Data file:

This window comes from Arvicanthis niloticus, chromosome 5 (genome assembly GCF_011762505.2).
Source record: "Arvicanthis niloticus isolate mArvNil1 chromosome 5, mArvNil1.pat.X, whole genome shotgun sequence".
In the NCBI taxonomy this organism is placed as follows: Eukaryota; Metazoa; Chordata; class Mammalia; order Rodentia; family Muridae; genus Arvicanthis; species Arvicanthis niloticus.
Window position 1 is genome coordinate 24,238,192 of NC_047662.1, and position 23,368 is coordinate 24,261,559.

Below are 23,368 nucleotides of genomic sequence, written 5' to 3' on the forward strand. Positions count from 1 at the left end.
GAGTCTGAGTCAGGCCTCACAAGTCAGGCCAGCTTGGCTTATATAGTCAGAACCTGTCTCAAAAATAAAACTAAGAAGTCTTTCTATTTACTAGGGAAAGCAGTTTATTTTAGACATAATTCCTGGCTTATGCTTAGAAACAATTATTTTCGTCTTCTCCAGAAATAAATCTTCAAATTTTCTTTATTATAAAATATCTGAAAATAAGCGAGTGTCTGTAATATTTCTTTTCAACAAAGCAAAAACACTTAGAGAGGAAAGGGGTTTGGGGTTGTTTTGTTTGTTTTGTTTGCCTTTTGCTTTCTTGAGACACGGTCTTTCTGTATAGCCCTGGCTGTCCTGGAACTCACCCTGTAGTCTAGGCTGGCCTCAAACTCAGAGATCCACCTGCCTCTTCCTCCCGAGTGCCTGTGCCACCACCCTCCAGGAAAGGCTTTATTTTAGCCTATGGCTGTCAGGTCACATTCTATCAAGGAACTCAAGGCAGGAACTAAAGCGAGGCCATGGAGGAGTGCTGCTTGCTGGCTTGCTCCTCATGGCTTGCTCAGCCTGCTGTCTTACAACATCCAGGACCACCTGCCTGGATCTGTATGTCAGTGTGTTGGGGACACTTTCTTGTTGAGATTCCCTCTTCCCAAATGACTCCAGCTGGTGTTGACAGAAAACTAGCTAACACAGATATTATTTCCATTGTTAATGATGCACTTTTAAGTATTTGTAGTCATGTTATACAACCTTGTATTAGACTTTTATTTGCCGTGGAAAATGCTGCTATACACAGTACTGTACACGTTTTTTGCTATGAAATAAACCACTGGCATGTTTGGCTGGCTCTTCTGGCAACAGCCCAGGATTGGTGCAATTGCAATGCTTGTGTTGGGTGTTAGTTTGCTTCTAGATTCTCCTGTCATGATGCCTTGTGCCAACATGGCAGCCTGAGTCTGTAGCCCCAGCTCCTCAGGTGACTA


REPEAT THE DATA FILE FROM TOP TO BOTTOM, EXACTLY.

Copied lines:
This window comes from Arvicanthis niloticus, chromosome 5 (genome assembly GCF_011762505.2).
Source record: "Arvicanthis niloticus isolate mArvNil1 chromosome 5, mArvNil1.pat.X, whole genome shotgun sequence".
In the NCBI taxonomy this organism is placed as follows: Eukaryota; Metazoa; Chordata; class Mammalia; order Rodentia; family Muridae; genus Arvicanthis; species Arvicanthis niloticus.
Window position 1 is genome coordinate 24,238,192 of NC_047662.1, and position 23,368 is coordinate 24,261,559.

Below are 23,368 nucleotides of genomic sequence, written 5' to 3' on the forward strand. Positions count from 1 at the left end.
GAGTCTGAGTCAGGCCTCACAAGTCAGGCCAGCTTGGCTTATATAGTCAGAACCTGTCTCAAAAATAAAACTAAGAAGTCTTTCTATTTACTAGGGAAAGCAGTTTATTTTAGACATAATTCCTGGCTTATGCTTAGAAACAATTATTTTCGTCTTCTCCAGAAATAAATCTTCAAATTTTCTTTATTATAAAATATCTGAAAATAAGCGAGTGTCTGTAATATTTCTTTTCAACAAAGCAAAAACACTTAGAGAGGAAAGGGGTTTGGGGTTGTTTTGTTTGTTTTGTTTGCCTTTTGCTTTCTTGAGACACGGTCTTTCTGTATAGCCCTGGCTGTCCTGGAACTCACCCTGTAGTCTAGGCTGGCCTCAAACTCAGAGATCCACCTGCCTCTTCCTCCCGAGTGCCTGTGCCACCACCCTCCAGGAAAGGCTTTATTTTAGCCTATGGCTGTCAGGTCACATTCTATCAAGGAACTCAAGGCAGGAACTAAAGCGAGGCCATGGAGGAGTGCTGCTTGCTGGCTTGCTCCTCATGGCTTGCTCAGCCTGCTGTCTTACAACATCCAGGACCACCTGCCTGGATCTGTATGTCAGTGTGTTGGGGACACTTTCTTGTTGAGATTCCCTCTTCCCAAATGACTCCAGCTGGTGTTGACAGAAAACTAGCTAACACAGATATTATTTCCATTGTTAATGATGCACTTTTAAGTATTTGTAGTCATGTTATACAACCTTGTATTAGACTTTTATTTGCCGTGGAAAATGCTGCTATACACAGTACTGTACACGTTTTTTGCTATGAAATAAACCACTGGCATGTTTGGCTGGCTCTTCTGGCAACAGCCCAGGATTGGTGCAATTGCAATGCTTGTGTTGGGTGTTAGTTTGCTTCTAGATTCTCCTGTCATGATGCCTTGTGCCAACATGGCAGCCTGAGTCTGTAGCCCCAGCTCCTCAGGTGACTA